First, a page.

Why Is Lebanon Still Using Colonial-Era Laws to Persecute LGBTQ Citizens?

May 31, 2016

By Sarabrynn Hudgins

Many draconian Middle Eastern laws are homegrown constructions, ranging from Jordan’s Penal Code 308, which allows rapists to avoid jail time if they marry their victims, to Saudi Arabia’s infamous ban on women drivers. Others are hangovers of colonialism that Middle Eastern governments have been all too happy to uphold.

Lebanon, long called the Switzerland of the Middle East, fancies itself an exception to Middle Eastern authoritarianism: a bustling, cosmopolitan country that serves as an oasis of co-mingling cultures in an increasingly unstable region. A shame, then, that Lebanon applies long-outdated French laws against minority groups such as its LGBTQ population. It seems surreal that in 2016, the state harasses and tortures its own citizens based solely on their sexual orientation and gender identity., Violence against LGBTQ citizens in Lebanon is shockingly common, and stateside human rights defenders should take notice.

Lebanese Penal Code 534, a historical quirk left over from the French mandate that ended in 1943, enables the state to punish “unnatural” sexual acts. The statute’s vague terminology allows officials to apply the law according to their whims; it is presently used to persecute LGBTQ people, who face up to a year in prison if convicted.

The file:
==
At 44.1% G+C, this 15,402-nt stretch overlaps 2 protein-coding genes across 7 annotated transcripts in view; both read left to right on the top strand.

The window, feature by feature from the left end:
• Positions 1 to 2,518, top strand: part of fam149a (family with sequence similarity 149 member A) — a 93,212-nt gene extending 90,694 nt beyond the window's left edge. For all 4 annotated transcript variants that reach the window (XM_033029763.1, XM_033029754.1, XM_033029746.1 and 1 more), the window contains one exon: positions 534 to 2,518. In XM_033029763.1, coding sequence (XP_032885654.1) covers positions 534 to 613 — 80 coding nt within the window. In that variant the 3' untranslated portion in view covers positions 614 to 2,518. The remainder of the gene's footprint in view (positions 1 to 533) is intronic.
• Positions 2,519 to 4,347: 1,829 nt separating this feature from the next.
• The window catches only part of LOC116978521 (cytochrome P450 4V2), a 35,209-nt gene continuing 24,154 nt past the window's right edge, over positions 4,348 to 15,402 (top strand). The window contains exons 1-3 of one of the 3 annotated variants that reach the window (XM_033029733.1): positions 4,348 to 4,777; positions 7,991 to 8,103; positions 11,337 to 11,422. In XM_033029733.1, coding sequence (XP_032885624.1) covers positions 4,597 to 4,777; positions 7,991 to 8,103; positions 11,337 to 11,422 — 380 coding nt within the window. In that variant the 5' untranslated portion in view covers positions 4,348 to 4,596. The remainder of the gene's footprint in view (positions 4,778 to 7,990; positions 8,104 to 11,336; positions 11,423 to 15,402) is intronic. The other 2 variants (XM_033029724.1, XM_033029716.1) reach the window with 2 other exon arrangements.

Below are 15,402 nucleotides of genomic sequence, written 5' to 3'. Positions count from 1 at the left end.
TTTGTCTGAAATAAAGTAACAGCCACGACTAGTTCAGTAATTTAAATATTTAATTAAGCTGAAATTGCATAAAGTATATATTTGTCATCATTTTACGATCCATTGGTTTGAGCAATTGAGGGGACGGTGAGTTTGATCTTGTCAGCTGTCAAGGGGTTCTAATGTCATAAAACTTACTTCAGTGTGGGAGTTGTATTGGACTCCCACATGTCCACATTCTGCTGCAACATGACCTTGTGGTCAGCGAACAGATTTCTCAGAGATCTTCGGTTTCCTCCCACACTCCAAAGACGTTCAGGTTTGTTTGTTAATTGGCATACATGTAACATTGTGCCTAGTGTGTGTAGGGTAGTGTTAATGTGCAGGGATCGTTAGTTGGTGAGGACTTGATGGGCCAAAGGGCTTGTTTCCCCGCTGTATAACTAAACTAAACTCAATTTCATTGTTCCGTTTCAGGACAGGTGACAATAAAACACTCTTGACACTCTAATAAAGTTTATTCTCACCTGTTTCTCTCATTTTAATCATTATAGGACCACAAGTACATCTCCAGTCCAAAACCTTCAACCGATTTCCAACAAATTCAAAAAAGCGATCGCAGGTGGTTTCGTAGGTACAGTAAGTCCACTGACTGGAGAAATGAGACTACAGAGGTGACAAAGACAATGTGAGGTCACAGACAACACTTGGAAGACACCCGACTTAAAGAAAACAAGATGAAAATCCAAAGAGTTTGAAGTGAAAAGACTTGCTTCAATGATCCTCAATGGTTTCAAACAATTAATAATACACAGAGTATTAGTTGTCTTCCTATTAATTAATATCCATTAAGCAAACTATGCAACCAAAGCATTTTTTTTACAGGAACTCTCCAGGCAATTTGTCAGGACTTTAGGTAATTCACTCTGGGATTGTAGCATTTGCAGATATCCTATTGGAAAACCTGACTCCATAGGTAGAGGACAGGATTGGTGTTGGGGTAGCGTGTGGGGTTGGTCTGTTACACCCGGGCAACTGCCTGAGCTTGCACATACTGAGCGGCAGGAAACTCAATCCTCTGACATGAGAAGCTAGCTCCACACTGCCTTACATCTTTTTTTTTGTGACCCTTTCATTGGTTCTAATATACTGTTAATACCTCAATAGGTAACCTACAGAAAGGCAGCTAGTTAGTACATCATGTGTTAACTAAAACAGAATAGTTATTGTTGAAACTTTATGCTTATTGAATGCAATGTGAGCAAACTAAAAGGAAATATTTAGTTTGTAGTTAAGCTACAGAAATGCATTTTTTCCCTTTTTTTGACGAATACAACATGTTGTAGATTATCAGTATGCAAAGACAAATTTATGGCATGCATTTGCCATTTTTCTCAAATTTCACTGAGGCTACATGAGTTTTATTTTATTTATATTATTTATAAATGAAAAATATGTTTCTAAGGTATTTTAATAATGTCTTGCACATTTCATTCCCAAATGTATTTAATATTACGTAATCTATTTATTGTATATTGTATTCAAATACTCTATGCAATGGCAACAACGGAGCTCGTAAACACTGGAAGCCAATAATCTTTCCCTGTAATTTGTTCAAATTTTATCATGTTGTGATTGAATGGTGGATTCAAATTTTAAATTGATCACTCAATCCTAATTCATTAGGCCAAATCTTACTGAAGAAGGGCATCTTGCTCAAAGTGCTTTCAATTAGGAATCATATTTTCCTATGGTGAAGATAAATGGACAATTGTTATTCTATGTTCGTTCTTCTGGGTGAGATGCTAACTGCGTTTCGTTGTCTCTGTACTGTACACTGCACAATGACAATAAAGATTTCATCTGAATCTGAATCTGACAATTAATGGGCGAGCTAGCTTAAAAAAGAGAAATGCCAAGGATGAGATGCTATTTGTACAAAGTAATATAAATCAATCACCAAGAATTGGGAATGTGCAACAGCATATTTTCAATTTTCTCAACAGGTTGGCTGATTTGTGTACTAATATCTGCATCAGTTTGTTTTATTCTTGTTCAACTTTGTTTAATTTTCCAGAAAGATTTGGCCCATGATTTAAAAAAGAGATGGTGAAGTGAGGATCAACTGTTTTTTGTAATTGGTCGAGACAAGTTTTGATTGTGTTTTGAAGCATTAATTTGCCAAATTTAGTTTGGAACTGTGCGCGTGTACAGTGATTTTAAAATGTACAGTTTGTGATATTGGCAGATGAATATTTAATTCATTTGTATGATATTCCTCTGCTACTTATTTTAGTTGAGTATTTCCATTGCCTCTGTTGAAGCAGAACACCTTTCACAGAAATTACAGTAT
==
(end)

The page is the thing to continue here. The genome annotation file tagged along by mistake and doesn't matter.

Of course, LGBTQ people aren’t marching into police stations to proclaim their sexual orientation. Instead, when their paths cross with authorities, officials use any pretext (often based on stereotypes relating to appearance, mannerisms, and speech patterns) to justify rifling through suspects’ personal belongings for evidence of homosexuality.

Gay men report having their phones searched at routine checkpoints, only to be arrested and beaten for having gay dating apps like Grindr installed or for possessing nude photos of other men. Belonging to LGBTQ-aligned Facebook groups is also sufficient—even if there is no evidence of having participated in homosexual activities. The Lebanese authorities’ opinion of homosexuality is made evident in the purview of the Morality Police, who oversee cases related to homosexuality, along with other suspects accused of drugs and prostitution.

Even benign legal matters can turn dangerous. A police officer who met with a Syrian man attempting to gather the paperwork needed for refugee resettlement in North America interpreted the refugee’s mannerisms as “uneven,” a code word for effeminate and possibly gay. So the police officer orchestrated a 2014 raid on the hamam (Turkish bathhouse) where the man formerly worked; 27 people were arrested, after which they were subjected to compulsory HIV tests and torture severe enough to incite forced confessions. A similar raid on a movie theater in 2012 saw the arrest of 36 people who endured rectal exams and were lambasted as “perverts” on Lebanese television.

Unfortunately, these incidents of state-sponsored violence are not anomalies. Police often resort to beatings and outright torture in order to elicit confessions. Victims report enduring anti-gay slurs from law enforcement and situations that would constitute entrapment under U.S. law. A Lebanese LGBTQ news outlet reported that in April 2016 a transgender woman was arrested and tied to a chair for three days. A male officer demanded she sleep with him and, had the woman agreed, reportedly planned to use the incident as evidence against her.


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